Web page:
EU Australia Online - News & information from the capital of Europe direct to Australian businesses

Chernobyl Wildlife Haven Challenged

  • August 24th, 2007
  • Posted by EUEditor

chernobyl-wikipedia.jpgScientists have produced new evidence that adverse ecological effects of the Chernobyl disaster are greater than previously understood – contradicting more optimistic reports that at least wildlife in the region were doing well.

Imogen Brennan weighed up the claims on the aftermath of the 1986 nuclear power station explosion in the Ukraine.


According to a Royal Society journal, work by researchers Anders Mollie from the Pierre et Marie Curie university in France, and Tim Mousseau at the University of South Carolina, has revealed that low levels of radiation within a 30km radius surrounding the disaster point is undeniably affecting wildlife.

The report, in Biology Letters, discovered there has been a decline in the range of species by more than 50%.

“Species richness, abundance and population density of breeding birds decreased with increasing levels of radiation,” the report found.


In recent years scientists have claimed that the 30 kilometer exclusion zone set up around the Chernobyl nuclear power plant site has been transformed into a wildlife haven.

These claims were based on the assumption that wildlife was thriving due to the complete lack of human activity in the area.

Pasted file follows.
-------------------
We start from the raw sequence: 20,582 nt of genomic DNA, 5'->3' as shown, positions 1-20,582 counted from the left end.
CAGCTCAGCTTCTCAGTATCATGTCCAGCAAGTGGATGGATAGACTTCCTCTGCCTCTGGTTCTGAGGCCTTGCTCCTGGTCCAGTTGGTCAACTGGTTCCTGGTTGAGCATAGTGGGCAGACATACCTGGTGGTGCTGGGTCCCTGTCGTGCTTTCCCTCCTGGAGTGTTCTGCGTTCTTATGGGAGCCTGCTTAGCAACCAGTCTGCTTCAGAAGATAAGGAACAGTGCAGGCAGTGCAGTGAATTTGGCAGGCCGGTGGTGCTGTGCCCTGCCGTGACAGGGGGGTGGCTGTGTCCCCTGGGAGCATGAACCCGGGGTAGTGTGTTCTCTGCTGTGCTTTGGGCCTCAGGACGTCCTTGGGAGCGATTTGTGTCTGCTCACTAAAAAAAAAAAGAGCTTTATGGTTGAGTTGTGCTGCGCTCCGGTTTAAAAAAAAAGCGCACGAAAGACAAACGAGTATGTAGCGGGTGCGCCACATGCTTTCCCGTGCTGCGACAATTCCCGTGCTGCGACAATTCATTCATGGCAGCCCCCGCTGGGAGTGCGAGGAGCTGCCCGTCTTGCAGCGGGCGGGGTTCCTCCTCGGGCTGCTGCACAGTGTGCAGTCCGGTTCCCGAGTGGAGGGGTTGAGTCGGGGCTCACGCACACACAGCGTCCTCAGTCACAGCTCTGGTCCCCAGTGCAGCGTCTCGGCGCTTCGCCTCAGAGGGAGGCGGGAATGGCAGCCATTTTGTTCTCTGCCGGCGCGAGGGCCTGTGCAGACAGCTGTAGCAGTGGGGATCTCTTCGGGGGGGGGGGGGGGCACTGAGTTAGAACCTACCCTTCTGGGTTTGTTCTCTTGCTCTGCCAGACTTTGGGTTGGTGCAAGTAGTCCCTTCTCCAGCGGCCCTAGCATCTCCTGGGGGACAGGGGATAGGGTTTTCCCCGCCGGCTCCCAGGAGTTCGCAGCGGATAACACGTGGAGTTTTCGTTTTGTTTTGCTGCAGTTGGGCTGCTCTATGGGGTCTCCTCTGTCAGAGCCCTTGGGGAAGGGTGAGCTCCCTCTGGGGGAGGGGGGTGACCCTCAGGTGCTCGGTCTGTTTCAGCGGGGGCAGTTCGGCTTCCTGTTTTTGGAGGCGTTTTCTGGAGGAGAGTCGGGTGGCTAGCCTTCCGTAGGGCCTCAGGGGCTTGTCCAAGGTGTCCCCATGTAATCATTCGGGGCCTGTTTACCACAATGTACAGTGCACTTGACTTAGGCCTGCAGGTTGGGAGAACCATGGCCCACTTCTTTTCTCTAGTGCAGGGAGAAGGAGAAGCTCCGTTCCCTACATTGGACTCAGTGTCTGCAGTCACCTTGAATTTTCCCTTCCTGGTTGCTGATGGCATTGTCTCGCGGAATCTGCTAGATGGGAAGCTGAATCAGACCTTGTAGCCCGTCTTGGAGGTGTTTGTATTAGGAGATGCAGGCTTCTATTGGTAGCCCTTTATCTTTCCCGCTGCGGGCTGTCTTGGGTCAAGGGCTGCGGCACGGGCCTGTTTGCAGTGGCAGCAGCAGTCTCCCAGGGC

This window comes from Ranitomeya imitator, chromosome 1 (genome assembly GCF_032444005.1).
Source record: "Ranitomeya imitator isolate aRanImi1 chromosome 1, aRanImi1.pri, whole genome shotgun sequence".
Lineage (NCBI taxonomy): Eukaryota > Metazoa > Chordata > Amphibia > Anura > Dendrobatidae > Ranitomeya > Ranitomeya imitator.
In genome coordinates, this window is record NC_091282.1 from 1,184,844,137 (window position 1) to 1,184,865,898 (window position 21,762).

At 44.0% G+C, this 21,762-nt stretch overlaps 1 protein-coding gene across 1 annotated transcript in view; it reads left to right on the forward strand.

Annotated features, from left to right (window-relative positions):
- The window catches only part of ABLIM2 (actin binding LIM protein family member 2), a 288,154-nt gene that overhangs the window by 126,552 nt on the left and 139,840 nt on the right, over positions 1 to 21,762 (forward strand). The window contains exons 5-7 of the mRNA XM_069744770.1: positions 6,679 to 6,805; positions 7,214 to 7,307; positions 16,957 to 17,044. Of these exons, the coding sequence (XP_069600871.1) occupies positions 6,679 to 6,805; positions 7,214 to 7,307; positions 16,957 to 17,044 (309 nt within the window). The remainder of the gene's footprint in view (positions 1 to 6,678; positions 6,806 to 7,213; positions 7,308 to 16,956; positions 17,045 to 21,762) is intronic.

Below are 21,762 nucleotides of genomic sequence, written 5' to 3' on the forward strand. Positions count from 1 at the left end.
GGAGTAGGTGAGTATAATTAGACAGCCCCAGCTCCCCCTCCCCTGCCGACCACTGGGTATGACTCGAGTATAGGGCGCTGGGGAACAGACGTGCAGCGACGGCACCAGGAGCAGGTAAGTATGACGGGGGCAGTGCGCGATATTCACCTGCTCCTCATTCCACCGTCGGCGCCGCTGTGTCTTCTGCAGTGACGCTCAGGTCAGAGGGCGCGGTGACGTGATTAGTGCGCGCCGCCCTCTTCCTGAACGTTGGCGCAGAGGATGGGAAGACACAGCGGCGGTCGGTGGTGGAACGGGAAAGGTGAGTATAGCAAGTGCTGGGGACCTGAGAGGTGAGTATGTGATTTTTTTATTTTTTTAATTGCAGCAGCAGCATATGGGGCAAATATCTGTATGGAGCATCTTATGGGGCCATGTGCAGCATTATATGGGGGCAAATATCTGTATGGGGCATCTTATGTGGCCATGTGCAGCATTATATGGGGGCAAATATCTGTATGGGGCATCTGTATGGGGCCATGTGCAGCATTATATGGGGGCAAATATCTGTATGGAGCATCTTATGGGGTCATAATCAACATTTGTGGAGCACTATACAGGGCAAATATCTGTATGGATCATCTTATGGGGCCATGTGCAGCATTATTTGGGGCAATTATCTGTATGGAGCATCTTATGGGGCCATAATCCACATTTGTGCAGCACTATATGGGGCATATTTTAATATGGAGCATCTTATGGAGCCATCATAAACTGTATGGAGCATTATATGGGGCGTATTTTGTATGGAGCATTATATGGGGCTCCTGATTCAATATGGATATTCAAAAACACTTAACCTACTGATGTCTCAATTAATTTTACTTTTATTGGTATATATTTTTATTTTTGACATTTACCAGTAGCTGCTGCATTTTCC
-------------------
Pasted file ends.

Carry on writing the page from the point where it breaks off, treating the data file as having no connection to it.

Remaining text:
Robert Baker from Texas Tech University has argued benefits from the lack of a human presence outweigh the risks to the animals, birds and other creatures of low-level radiation.

“It can be said that the world’s worst nuclear power plant disaster is not as destructive to wildlife populations as are normal human activities,” Baker wrote on his website.

These new studies look to be challenging that.

“When you do controlled ecological studies, what we see is a very clear signature of negative effects of contamination on diversity and abundance of organisms,” Professor Mousseau told the BBC.


Robertt J. Baker, “Chernobyl Fifteen years Later”, Texas Tech University, (23.8.07)

BBC, “Not a Wildlife Haven”, 14.8.07, (21.8.07)

Biology Letters, Royal Society Publishing, (24.8.07)

“Despite Mutations Chernobyl Wildlife is Thriving”, National Geographic News, 26.4.06. (24.8.07)
Picture: Google –